Make no mistake about it: The news for investors is really rotten this quarter. The average stock fund fell 9.1% the past three months.
And it gets worse: A $10,000 investment in the average stock fund has lost $3,789 the past 12 months. You could have had more fun using your money to light the barbecue.
But sooner or later, you're going to have to tiptoe back into the stock market. You can't afford not to, given today's savings rates. If you're terrified, we'll give you three ways to tiptoe back into stocks.
Compared with a 9.1% loss, a money market mutual fund or bank CD looks pretty tempting. But here's the problem: Savings rates are so low that you can't afford to park your money on the sidelines. The average money fund, for example, yields 0.23%, according to iMoneyNet, which tracks the funds. At that rate, you'll double your money in a bit more than 300 years.
How about a bank CD? The average one-year bank CD yields 2.3%. You'll double your money in 31 years at that rate. But even that won't mean much: Inflation and taxes will eat your earnings down to a nub.
So if you have a long-term investment outlook — 10 years or more — then you'll probably earn more in stocks and bonds than you will in money market funds or bank CDs. Ironically, given the losses you may have taken in the past five years, the stock market is probably your best bet at getting even.
Market experts often talk about "reversion to the mean," which means that periods of good or bad performance generally drift back to average. In the 1990s, for example, some analysts warned that ultra-high stock returns would revert to the mean — meaning that, sooner or later, a long period of bad performance would follow, bringing the long-term average back to normal. And that's pretty much what happened.
The stock market's 10-year performance is the worst since the Great Depression, says Ibbotson Associates, a Chicago research group. If there is a reversion to the mean, the next long-term move could be up.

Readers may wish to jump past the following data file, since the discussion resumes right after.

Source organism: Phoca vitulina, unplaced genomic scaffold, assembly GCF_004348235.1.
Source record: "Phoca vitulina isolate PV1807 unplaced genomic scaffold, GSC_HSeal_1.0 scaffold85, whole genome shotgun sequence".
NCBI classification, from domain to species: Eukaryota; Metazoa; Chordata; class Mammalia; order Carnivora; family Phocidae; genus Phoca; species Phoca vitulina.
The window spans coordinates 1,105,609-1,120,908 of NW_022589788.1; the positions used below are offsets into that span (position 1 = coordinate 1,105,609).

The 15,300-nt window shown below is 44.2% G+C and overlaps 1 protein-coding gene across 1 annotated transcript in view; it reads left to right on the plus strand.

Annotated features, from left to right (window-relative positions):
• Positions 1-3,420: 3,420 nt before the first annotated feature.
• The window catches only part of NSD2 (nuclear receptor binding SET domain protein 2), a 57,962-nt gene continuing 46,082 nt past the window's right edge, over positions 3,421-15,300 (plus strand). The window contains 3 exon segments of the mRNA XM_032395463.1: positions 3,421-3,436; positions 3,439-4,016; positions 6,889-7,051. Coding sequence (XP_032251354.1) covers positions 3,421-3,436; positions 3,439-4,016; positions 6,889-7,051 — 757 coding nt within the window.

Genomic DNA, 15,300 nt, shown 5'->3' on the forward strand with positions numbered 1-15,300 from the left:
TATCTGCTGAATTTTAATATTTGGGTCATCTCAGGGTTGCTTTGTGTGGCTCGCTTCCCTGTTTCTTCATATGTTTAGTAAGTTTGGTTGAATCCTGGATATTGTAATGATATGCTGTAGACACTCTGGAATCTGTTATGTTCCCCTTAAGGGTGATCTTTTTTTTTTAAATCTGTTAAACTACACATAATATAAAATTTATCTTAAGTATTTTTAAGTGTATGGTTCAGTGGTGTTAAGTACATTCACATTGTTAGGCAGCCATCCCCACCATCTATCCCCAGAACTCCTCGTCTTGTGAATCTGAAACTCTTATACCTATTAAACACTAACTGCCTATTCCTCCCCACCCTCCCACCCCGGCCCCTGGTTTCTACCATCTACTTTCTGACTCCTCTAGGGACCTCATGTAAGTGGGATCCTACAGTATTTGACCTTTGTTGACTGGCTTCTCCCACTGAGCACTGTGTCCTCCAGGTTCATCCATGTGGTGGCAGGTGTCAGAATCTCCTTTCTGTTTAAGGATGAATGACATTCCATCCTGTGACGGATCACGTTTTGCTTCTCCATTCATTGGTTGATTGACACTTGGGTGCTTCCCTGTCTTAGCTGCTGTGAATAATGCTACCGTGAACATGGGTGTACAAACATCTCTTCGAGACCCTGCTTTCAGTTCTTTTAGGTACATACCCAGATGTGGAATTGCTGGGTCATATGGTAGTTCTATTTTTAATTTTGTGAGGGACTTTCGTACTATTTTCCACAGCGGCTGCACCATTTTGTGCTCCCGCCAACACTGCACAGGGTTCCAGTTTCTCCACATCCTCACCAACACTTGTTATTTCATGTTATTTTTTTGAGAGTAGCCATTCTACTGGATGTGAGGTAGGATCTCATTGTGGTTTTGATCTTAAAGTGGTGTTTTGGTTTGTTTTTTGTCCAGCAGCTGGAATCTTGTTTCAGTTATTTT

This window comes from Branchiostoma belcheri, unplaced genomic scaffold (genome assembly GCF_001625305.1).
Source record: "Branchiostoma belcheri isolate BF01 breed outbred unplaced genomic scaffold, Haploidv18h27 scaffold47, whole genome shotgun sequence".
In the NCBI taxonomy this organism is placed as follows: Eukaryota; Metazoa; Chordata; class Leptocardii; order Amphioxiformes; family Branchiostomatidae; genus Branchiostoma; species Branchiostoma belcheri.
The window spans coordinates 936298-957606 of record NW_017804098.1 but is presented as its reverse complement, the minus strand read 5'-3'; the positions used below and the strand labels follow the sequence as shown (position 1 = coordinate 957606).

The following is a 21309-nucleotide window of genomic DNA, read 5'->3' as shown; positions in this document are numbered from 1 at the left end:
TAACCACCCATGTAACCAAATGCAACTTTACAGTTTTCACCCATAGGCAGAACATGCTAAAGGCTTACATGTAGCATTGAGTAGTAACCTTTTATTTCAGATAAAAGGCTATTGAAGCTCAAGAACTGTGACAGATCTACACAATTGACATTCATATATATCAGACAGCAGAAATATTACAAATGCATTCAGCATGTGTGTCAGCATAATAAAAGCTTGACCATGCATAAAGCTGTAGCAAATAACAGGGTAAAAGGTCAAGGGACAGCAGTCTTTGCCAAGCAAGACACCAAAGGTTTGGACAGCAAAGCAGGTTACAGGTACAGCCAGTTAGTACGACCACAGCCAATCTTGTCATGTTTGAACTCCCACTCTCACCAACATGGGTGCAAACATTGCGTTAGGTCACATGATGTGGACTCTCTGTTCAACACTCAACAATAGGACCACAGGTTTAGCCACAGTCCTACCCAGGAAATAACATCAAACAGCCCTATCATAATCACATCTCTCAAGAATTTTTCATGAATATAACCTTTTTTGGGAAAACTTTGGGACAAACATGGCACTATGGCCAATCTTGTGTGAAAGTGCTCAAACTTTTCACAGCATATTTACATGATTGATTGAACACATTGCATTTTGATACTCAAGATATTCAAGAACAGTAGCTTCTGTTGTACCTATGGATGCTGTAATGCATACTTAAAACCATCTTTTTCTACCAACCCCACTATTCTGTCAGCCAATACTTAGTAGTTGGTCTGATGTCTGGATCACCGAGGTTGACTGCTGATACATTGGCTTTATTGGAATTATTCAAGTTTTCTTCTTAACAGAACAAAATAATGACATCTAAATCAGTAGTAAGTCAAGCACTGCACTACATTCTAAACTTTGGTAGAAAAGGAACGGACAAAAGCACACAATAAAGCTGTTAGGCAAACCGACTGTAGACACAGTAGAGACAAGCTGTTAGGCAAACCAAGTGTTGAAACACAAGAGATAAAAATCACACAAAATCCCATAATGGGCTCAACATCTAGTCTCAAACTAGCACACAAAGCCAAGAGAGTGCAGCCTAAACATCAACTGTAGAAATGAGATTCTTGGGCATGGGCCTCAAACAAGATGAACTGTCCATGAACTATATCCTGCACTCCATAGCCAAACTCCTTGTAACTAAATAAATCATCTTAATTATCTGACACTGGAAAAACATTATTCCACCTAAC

Step 1: Rebalance
If you started the year with a mix of 60% stocks and 40% bonds, your portfolio is probably no longer at the same balance. You probably have a higher percentage of your portfolio in bonds than you did at the start of the year, and a lower percentage in stocks.
When you rebalance, you take money from your winning investments and invest it in your losing ones. The goal is to get back to your target allocation — in this case, 60% stocks and 40% bonds.
Rebalancing every month or quarter usually isn't a great idea. On Wall Street, you're supposed to sell your losers quickly, and hang on to your winners. When you rebalance every month, you're selling your winners too soon. And if you have to pay transaction fees or taxes for buying and selling funds, frequent rebalancing is a loser's game.
You should, however, rebalance when your portfolio is 5 or 10 percentage points away from your goal. In this example, you might rebalance when stocks are 50% of your portfolio.
If you rebalance according to target percentages, you won't have to move money very often. A mix of stocks and bonds is a fairly self-balancing mechanism. Stocks often rise when bonds fall, and vice-versa.
Using the 10-percentage-point rule, you would have rebalanced three times in the past decade: Once in October 2002, once in January 2007 and once in November 2008.
Step 2: Consider a balanced fund